Phantomas (fr. Fantômas, the phantom man) is a fictional character, a brilliant criminal who hides his face. Phantomas is one of the most famous antiheroes of French literature and cinema. It appears first time in 1911 in volumes written by French writers Marcel Allain and Pierre Souvestre, later remade to movies by various filmmakers.

The popular depiction of Fantômas as wearing a blue mask, black gloves, and using technological devices did not originate in the novels, but is a result of the popularity of the trilogy of Fantômas movies directed by André Hunebelle in the 1960s (reference 9).

Ladies and Gentlemen by Andy Warhol

from the silkscreen series “Ladies and Gentlemen”, 1975, by Andy Warhol

Illustration: from the silkscreen series “Ladies and Gentlemen”, 1975, by Andy Warhol

Image source: artsy.net

Andy Warhol (born Andrew Warhola Jr. in 1928, Pittsburgh, Pennsylvania, U.S. – died 1987, New York City, U.S.) was an American artist, film director, and producer who was a leading figure in the visual art movement known as pop art.

Warhol chose 10 Polaroid photographs for his silkscreen series “Ladies and Gentlemen,” which portray the drag queens as confident, coy, and vulnerable. Warhol once mused: “They do all the things: They think about shaving and not shaving, of primping and not primping, of buying men’s clothes and women’s clothes. I guess it’s interesting to try to be another sex.” (reference 10).

Note: drag queen is a man who ostentatiously dresses up in women’s clothes.

Mother and Child by Romare Bearden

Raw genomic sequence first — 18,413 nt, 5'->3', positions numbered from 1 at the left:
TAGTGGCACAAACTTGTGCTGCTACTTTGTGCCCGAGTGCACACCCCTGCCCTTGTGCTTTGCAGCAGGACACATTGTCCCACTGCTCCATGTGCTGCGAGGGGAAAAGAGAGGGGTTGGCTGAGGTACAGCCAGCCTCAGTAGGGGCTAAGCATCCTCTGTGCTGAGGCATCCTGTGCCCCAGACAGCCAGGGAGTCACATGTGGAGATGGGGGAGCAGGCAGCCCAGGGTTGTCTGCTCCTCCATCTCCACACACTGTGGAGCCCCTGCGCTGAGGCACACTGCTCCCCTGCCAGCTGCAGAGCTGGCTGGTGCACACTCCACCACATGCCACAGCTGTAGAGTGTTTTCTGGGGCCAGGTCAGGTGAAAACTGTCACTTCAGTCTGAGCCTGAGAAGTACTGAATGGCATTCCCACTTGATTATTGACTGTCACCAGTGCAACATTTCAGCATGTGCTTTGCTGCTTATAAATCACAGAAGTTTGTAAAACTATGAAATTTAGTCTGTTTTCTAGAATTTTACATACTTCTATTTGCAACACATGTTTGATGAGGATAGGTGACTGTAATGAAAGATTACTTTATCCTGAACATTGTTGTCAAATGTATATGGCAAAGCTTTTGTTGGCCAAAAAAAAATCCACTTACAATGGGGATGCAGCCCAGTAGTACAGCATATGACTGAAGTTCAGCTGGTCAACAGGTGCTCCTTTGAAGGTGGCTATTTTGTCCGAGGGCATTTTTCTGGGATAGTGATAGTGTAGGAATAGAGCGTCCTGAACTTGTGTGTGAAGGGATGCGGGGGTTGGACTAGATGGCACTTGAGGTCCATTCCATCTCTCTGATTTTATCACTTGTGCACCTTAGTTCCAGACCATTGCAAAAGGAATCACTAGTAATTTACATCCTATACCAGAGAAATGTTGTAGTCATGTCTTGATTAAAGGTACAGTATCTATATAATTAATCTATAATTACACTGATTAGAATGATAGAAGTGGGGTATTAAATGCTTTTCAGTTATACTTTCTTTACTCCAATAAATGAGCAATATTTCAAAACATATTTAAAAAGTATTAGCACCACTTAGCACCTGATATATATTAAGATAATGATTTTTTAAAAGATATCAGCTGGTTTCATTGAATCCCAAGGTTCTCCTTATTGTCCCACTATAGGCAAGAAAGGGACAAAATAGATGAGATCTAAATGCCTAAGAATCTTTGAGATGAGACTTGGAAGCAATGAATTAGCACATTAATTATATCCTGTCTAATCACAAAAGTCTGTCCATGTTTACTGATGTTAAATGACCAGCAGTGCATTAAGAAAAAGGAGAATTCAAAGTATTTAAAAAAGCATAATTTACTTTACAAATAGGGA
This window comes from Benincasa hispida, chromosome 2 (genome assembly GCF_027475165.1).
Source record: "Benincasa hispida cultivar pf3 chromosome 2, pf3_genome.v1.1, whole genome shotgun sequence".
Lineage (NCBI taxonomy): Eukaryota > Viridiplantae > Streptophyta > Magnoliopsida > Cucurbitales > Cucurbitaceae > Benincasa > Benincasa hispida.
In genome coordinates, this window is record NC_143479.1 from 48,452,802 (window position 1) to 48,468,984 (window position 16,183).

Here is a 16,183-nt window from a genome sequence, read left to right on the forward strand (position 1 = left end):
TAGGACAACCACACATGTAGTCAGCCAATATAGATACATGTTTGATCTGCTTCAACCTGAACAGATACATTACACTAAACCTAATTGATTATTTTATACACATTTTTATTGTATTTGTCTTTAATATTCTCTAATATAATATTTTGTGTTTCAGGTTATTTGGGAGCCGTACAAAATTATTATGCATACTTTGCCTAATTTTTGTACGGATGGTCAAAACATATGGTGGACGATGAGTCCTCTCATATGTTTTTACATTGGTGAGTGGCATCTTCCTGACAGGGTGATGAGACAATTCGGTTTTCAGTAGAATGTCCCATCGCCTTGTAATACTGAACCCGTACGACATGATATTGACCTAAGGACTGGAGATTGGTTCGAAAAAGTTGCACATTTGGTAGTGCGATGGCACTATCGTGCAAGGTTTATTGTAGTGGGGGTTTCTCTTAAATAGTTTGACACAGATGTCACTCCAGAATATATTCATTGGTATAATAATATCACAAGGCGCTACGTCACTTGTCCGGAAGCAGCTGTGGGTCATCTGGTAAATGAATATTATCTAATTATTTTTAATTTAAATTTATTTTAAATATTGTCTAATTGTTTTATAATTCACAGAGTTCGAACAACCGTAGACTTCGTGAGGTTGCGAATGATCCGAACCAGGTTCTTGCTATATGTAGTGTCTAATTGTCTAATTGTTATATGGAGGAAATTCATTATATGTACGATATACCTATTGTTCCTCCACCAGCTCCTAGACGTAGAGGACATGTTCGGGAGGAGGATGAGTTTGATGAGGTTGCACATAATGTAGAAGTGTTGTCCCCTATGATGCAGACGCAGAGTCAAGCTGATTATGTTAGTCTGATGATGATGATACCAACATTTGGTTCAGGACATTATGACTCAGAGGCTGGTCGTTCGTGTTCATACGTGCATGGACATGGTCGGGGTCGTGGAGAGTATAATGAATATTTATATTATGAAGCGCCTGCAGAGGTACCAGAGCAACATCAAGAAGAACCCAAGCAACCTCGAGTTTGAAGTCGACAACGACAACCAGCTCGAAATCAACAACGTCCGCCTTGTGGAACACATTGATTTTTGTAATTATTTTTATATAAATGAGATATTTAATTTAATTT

Mother and Child, 1977, by Romare Bearden. Technique: silkscreen with photolithograph, signed in pencil.

Illustration: Mother and Child, 1977, by Romare Bearden. Technique: silkscreen with photolithograph, signed in pencil.

Image source: artsy.net

Romare Howard Bearden (1911, Charlotte, North Carolina, U.S. – 1988, New York City, U.S.) was an African-American artist, collagist, and songwriter.

Romare Bearden blended images of African-American life with references to religion, popular culture, and Classical art and myth. Bearden sought to give the African-American experience a universal and Classical representation. Not rarely, Bearden drew the political injustices of his time into a universal, allegorical context (reference 11).

Girl with tear by Roy Lichteinstein

Girl With Tear, 1977, by Roy Lichtenstein.

Illustration: Girl With Tear, 1977, by Roy Lichtenstein.

Image source: paintingstar.com

Roy Lichtenstein (1923, Manhattan, New York, U. S. – 1997, New York, U. S.) was an American pop artist.

As described on Artsy.net, Roy Lichtenstein mined advertisements and comics to make groundbreaking paintings that brought American pop culture into the gallery space. He undermined the distinction between painting and printing as he made canvases that looked as though they’d come from a commercial press.

Roy Lichtenstein rarely painted abstract paintings like “Girl with Tear”, as he commonly known by his naturally looking-comics drawings, such as Blond Woman.

Darth Vader and the Clone army in Star Wars

Star Wars villain Darth Vader

Illustration: Star Wars villain Darth Vader.

Image source: independent.ie

Star Wars is a 1977 American epic space-opera film written and directed by George Lucas, produced by Lucasfilm and distributed by 20th Century Fox.

About Dart Vader